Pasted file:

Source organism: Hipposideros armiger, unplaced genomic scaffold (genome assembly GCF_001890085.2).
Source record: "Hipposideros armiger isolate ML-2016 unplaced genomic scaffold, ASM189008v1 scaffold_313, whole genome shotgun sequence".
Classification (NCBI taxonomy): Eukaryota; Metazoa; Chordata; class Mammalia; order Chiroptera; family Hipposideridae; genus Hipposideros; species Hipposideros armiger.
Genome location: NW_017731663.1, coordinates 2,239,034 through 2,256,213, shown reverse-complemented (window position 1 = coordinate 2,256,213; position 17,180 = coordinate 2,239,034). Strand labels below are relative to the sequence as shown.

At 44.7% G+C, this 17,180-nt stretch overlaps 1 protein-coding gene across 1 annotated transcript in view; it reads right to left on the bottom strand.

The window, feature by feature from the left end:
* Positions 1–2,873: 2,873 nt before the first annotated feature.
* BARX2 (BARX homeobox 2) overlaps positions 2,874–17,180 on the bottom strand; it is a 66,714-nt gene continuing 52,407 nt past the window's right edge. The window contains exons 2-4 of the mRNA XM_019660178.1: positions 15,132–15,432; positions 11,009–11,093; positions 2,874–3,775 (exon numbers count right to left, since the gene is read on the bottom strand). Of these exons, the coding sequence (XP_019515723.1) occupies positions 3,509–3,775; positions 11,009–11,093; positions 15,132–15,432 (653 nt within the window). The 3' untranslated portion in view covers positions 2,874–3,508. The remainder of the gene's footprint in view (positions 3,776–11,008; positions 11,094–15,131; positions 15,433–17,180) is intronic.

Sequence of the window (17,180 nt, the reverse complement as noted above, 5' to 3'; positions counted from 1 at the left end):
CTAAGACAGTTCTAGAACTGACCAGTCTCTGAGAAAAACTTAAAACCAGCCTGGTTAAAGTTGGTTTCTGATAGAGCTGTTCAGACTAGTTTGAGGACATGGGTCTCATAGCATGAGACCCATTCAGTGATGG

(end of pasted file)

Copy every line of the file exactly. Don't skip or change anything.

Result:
Source organism: Hipposideros armiger, unplaced genomic scaffold (genome assembly GCF_001890085.2).
Source record: "Hipposideros armiger isolate ML-2016 unplaced genomic scaffold, ASM189008v1 scaffold_313, whole genome shotgun sequence".
Classification (NCBI taxonomy): Eukaryota; Metazoa; Chordata; class Mammalia; order Chiroptera; family Hipposideridae; genus Hipposideros; species Hipposideros armiger.
Genome location: NW_017731663.1, coordinates 2,239,034 through 2,256,213, shown reverse-complemented (window position 1 = coordinate 2,256,213; position 17,180 = coordinate 2,239,034). Strand labels below are relative to the sequence as shown.

At 44.7% G+C, this 17,180-nt stretch overlaps 1 protein-coding gene across 1 annotated transcript in view; it reads right to left on the bottom strand.

The window, feature by feature from the left end:
* Positions 1–2,873: 2,873 nt before the first annotated feature.
* BARX2 (BARX homeobox 2) overlaps positions 2,874–17,180 on the bottom strand; it is a 66,714-nt gene continuing 52,407 nt past the window's right edge. The window contains exons 2-4 of the mRNA XM_019660178.1: positions 15,132–15,432; positions 11,009–11,093; positions 2,874–3,775 (exon numbers count right to left, since the gene is read on the bottom strand). Of these exons, the coding sequence (XP_019515723.1) occupies positions 3,509–3,775; positions 11,009–11,093; positions 15,132–15,432 (653 nt within the window). The 3' untranslated portion in view covers positions 2,874–3,508. The remainder of the gene's footprint in view (positions 3,776–11,008; positions 11,094–15,131; positions 15,433–17,180) is intronic.

Sequence of the window (17,180 nt, the reverse complement as noted above, 5' to 3'; positions counted from 1 at the left end):
CTAAGACAGTTCTAGAACTGACCAGTCTCTGAGAAAAACTTAAAACCAGCCTGGTTAAAGTTGGTTTCTGATAGAGCTGTTCAGACTAGTTTGAGGACATGGGTCTCATAGCATGAGACCCATTCAGTGATGG